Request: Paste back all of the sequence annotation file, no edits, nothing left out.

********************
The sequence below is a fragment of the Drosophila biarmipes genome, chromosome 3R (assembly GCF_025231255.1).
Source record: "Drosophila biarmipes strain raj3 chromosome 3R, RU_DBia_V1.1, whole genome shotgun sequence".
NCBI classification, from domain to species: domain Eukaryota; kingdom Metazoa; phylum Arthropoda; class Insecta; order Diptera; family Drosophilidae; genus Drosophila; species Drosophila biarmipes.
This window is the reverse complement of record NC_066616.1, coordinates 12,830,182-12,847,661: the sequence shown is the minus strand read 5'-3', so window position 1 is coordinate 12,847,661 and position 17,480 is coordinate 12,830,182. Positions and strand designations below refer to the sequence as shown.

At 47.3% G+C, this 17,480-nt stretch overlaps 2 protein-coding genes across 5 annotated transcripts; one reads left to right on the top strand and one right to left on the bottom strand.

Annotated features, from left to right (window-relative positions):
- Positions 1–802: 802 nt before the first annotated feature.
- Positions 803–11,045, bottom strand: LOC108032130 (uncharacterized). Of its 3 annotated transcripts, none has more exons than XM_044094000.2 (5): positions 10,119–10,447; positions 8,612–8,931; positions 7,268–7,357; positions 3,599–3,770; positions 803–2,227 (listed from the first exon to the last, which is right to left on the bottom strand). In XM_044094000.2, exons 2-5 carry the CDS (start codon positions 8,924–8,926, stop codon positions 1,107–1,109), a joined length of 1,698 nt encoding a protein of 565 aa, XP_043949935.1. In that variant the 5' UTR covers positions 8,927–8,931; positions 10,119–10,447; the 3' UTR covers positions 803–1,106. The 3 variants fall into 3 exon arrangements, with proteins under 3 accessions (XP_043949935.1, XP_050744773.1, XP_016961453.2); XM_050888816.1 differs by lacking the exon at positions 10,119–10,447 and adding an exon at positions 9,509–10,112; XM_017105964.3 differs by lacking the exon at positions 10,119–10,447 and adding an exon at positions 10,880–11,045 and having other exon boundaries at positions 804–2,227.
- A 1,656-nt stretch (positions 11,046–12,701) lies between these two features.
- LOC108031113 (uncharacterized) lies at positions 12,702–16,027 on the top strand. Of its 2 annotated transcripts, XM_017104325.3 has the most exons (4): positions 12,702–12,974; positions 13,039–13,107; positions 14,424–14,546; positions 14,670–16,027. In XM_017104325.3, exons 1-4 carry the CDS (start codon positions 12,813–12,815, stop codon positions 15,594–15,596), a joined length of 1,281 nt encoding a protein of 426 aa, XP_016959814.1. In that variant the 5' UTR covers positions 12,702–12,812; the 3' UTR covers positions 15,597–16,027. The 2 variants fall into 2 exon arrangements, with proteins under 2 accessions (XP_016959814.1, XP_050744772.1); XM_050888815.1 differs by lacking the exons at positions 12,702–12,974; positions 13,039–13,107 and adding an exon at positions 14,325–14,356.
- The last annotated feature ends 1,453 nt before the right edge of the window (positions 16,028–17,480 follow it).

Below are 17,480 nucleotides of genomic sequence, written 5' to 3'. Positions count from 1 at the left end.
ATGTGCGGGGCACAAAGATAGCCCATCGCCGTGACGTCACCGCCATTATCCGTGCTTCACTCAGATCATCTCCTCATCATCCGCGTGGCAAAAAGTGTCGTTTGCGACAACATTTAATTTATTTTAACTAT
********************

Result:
The sequence below is a fragment of the Drosophila biarmipes genome, chromosome 3R (assembly GCF_025231255.1).
Source record: "Drosophila biarmipes strain raj3 chromosome 3R, RU_DBia_V1.1, whole genome shotgun sequence".
NCBI classification, from domain to species: domain Eukaryota; kingdom Metazoa; phylum Arthropoda; class Insecta; order Diptera; family Drosophilidae; genus Drosophila; species Drosophila biarmipes.
This window is the reverse complement of record NC_066616.1, coordinates 12,830,182-12,847,661: the sequence shown is the minus strand read 5'-3', so window position 1 is coordinate 12,847,661 and position 17,480 is coordinate 12,830,182. Positions and strand designations below refer to the sequence as shown.

At 47.3% G+C, this 17,480-nt stretch overlaps 2 protein-coding genes across 5 annotated transcripts; one reads left to right on the top strand and one right to left on the bottom strand.

Annotated features, from left to right (window-relative positions):
- Positions 1–802: 802 nt before the first annotated feature.
- Positions 803–11,045, bottom strand: LOC108032130 (uncharacterized). Of its 3 annotated transcripts, none has more exons than XM_044094000.2 (5): positions 10,119–10,447; positions 8,612–8,931; positions 7,268–7,357; positions 3,599–3,770; positions 803–2,227 (listed from the first exon to the last, which is right to left on the bottom strand). In XM_044094000.2, exons 2-5 carry the CDS (start codon positions 8,924–8,926, stop codon positions 1,107–1,109), a joined length of 1,698 nt encoding a protein of 565 aa, XP_043949935.1. In that variant the 5' UTR covers positions 8,927–8,931; positions 10,119–10,447; the 3' UTR covers positions 803–1,106. The 3 variants fall into 3 exon arrangements, with proteins under 3 accessions (XP_043949935.1, XP_050744773.1, XP_016961453.2); XM_050888816.1 differs by lacking the exon at positions 10,119–10,447 and adding an exon at positions 9,509–10,112; XM_017105964.3 differs by lacking the exon at positions 10,119–10,447 and adding an exon at positions 10,880–11,045 and having other exon boundaries at positions 804–2,227.
- A 1,656-nt stretch (positions 11,046–12,701) lies between these two features.
- LOC108031113 (uncharacterized) lies at positions 12,702–16,027 on the top strand. Of its 2 annotated transcripts, XM_017104325.3 has the most exons (4): positions 12,702–12,974; positions 13,039–13,107; positions 14,424–14,546; positions 14,670–16,027. In XM_017104325.3, exons 1-4 carry the CDS (start codon positions 12,813–12,815, stop codon positions 15,594–15,596), a joined length of 1,281 nt encoding a protein of 426 aa, XP_016959814.1. In that variant the 5' UTR covers positions 12,702–12,812; the 3' UTR covers positions 15,597–16,027. The 2 variants fall into 2 exon arrangements, with proteins under 2 accessions (XP_016959814.1, XP_050744772.1); XM_050888815.1 differs by lacking the exons at positions 12,702–12,974; positions 13,039–13,107 and adding an exon at positions 14,325–14,356.
- The last annotated feature ends 1,453 nt before the right edge of the window (positions 16,028–17,480 follow it).

Below are 17,480 nucleotides of genomic sequence, written 5' to 3'. Positions count from 1 at the left end.
ATGTGCGGGGCACAAAGATAGCCCATCGCCGTGACGTCACCGCCATTATCCGTGCTTCACTCAGATCATCTCCTCATCATCCGCGTGGCAAAAAGTGTCGTTTGCGACAACATTTAATTTATTTTAACTAT